DELAND, Florida — On February 11, 2021, the Young African Leaders Initiative Act of 2021, or the YALI Act, was introduced in the House of Representatives by Rep. Karen Bass. With 30 co-sponsors and bipartisan support, the bill aims to “Establish a comprehensive United States Government initiative to build the capacity of young leaders and entrepreneurs in Africa.”
The YALI Program and Initiatives
The bill supports further funding and revamping of the YALI program created in 2010 by the Obama administration. The YALI program is the U.S. Government’s initiative to invest in the education and professional futures of young Africans. Since 2010, the initiative implemented three programs. Each helped hundreds of thousands of young African leaders and entrepreneurs get connected and experience unique educational opportunities.
- The Mandela Washington Fellowship: Added to the YALI program in 2014, this initiative grants young African leaders a six-week fellowship at a U.S. university or college to study “business, civic engagement or public management.” After the completion of courses, fellows attend a summit in Washington D.C. There, they have the opportunity to connect with businessmen and women from all different sectors. This is one way in which the YALI program achieves its driving goals of creating lasting professional connections for these young leaders. All the while, it manages to strengthen the diplomatic bonds between the U.S. and African countries. Since its enactment, more than 4,000 young Africans have traveled to the U.S. for this unique opportunity.
- The YALI Network: This online network is an educational superhub for young Africans to learn anything from how to build a business to how to advocate against human rights violations. The network provides more than 25 free online courses and videos as well as ways for YALI members to connect with each other through social media. As of 2021, the YALI Network has more than 700,000 users from across sub-Saharan Africa.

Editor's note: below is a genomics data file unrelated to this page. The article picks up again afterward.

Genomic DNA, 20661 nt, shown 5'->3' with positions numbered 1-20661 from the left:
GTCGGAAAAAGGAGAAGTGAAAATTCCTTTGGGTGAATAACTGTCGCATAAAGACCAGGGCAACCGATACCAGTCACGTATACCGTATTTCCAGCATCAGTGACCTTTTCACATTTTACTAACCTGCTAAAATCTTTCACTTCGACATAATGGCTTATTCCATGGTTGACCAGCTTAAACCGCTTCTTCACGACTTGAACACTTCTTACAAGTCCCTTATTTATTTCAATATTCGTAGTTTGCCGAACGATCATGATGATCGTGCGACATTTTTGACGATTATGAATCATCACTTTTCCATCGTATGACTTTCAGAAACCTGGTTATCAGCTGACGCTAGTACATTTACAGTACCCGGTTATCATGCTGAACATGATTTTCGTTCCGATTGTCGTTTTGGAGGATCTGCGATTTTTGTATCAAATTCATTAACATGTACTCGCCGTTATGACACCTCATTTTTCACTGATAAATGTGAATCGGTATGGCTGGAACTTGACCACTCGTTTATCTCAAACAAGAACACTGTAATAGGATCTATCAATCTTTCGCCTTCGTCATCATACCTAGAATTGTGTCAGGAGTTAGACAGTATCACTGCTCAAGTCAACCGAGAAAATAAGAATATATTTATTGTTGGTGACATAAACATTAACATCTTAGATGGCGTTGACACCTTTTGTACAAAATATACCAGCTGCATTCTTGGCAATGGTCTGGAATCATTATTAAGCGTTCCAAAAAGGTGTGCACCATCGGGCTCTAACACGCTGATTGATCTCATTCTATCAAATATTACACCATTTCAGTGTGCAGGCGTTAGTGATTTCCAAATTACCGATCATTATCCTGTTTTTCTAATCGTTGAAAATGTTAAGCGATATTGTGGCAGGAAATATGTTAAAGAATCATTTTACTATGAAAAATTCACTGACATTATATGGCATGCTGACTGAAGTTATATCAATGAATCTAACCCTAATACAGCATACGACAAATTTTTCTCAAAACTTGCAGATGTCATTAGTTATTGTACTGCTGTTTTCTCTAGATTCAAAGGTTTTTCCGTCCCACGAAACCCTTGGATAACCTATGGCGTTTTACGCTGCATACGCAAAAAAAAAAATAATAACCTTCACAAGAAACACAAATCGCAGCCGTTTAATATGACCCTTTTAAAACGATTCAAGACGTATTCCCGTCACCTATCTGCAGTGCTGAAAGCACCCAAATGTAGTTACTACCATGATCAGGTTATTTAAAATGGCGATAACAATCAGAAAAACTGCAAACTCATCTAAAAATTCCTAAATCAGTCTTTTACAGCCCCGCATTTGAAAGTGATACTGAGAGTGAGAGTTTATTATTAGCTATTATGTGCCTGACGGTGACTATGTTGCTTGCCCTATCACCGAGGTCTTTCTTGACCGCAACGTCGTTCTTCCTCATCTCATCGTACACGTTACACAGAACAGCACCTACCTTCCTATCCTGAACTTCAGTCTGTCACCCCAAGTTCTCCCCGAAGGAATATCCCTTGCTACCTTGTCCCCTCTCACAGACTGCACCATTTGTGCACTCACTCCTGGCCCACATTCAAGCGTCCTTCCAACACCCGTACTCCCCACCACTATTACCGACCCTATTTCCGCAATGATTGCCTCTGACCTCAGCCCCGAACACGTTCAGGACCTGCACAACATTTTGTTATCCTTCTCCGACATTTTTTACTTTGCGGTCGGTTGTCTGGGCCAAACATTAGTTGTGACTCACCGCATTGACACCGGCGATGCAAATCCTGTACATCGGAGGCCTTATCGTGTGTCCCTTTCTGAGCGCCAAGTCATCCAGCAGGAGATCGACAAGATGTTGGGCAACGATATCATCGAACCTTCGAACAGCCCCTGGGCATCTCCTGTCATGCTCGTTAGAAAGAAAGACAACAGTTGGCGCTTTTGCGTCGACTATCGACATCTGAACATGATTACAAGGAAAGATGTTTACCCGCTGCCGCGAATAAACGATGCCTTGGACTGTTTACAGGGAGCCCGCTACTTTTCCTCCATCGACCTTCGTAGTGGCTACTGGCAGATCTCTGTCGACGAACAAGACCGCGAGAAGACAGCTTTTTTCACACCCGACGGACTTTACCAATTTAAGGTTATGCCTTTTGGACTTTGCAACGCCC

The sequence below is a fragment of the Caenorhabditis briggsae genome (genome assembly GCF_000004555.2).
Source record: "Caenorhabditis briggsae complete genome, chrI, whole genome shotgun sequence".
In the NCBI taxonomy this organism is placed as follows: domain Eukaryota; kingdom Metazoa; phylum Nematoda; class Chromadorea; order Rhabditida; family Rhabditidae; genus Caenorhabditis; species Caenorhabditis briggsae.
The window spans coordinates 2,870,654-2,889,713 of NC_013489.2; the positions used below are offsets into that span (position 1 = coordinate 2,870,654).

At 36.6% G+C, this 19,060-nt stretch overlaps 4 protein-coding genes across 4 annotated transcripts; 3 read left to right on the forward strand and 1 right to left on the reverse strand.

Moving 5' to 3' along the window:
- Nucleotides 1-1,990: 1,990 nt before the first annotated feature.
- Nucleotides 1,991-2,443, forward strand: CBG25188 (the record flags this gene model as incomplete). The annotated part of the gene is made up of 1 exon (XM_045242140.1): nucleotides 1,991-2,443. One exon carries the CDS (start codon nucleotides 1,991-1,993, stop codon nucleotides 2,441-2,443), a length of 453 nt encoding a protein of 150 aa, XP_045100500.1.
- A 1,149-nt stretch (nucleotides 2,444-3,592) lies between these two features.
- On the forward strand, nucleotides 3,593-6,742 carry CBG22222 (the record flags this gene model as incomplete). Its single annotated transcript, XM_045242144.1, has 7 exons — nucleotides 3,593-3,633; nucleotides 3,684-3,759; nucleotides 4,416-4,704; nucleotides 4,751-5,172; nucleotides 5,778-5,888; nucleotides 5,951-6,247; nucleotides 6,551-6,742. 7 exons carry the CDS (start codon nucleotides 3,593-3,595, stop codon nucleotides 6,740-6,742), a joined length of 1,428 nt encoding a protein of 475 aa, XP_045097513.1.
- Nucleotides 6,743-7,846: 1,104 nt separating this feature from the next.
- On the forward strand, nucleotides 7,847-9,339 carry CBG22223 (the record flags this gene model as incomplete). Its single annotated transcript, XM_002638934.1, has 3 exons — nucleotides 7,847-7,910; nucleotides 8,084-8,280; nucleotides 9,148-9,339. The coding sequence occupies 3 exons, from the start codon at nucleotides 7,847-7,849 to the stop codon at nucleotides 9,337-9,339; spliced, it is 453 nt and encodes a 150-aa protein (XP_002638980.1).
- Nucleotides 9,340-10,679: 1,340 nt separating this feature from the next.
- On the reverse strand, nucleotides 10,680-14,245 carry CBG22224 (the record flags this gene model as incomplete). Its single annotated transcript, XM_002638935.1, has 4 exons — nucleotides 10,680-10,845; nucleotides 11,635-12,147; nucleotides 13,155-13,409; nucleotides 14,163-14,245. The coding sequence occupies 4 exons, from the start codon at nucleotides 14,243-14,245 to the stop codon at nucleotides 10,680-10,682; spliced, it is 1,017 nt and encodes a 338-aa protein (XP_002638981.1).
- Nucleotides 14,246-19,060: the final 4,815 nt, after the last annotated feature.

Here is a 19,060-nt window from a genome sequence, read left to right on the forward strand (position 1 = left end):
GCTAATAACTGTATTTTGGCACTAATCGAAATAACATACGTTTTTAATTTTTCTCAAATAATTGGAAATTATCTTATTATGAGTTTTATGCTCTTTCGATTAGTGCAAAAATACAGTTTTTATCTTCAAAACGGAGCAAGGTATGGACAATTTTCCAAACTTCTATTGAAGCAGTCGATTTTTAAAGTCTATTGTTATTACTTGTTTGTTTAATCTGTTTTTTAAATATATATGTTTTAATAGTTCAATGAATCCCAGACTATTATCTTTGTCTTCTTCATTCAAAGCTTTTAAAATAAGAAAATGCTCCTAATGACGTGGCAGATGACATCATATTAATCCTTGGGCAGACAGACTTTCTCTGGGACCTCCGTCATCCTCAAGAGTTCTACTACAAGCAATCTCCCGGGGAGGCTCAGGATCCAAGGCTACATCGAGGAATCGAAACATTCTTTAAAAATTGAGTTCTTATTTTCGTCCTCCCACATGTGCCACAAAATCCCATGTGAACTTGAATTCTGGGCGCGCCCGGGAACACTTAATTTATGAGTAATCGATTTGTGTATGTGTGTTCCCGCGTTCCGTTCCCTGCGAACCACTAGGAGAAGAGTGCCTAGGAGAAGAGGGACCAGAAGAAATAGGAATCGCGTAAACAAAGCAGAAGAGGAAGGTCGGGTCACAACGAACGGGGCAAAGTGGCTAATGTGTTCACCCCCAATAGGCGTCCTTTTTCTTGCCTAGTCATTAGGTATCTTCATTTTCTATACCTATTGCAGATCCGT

- YALI Regional Leadership Centers (RLCs): There are four RLCs located at different higher education institutions across sub-Saharan Africa. These centers offer leadership training through networking opportunities, in-person and online training sessions, professional development opportunities and direct experience with private sector professionals. USAID as well as private sector companies run the RLCs. These public-private partnerships allow young African leaders and entrepreneurs to network with private sector professionals directly and build lasting relationships. The RLCs provide continued support and learning opportunities for fellows returning from the U.S.
Continuing its Mission
The YALI Act of 2021 would continue these programs and grant young Africans the opportunity to become global leaders in areas anywhere from technology to the government. The YALI program also creates an opportunity for these talented individuals to thrive in their native countries. The program discourages the brain drain effect by instituting support in the form of RLCs and the YALI Network. This allows young African leaders to continue to hone their skills and make an impact in Africa.
The YALI program has played a pivotal role in deepening diplomatic and economic relations between the U.S. and Africa. Investing in the young people of Africa means investing in innovative ideas, new economic opportunities and future diplomats. The passing of the YALI Act would reinstate the United States’ commitment to protecting not only Africa’s future but the future of the U.S. and its interests as well.
– Kendall Couture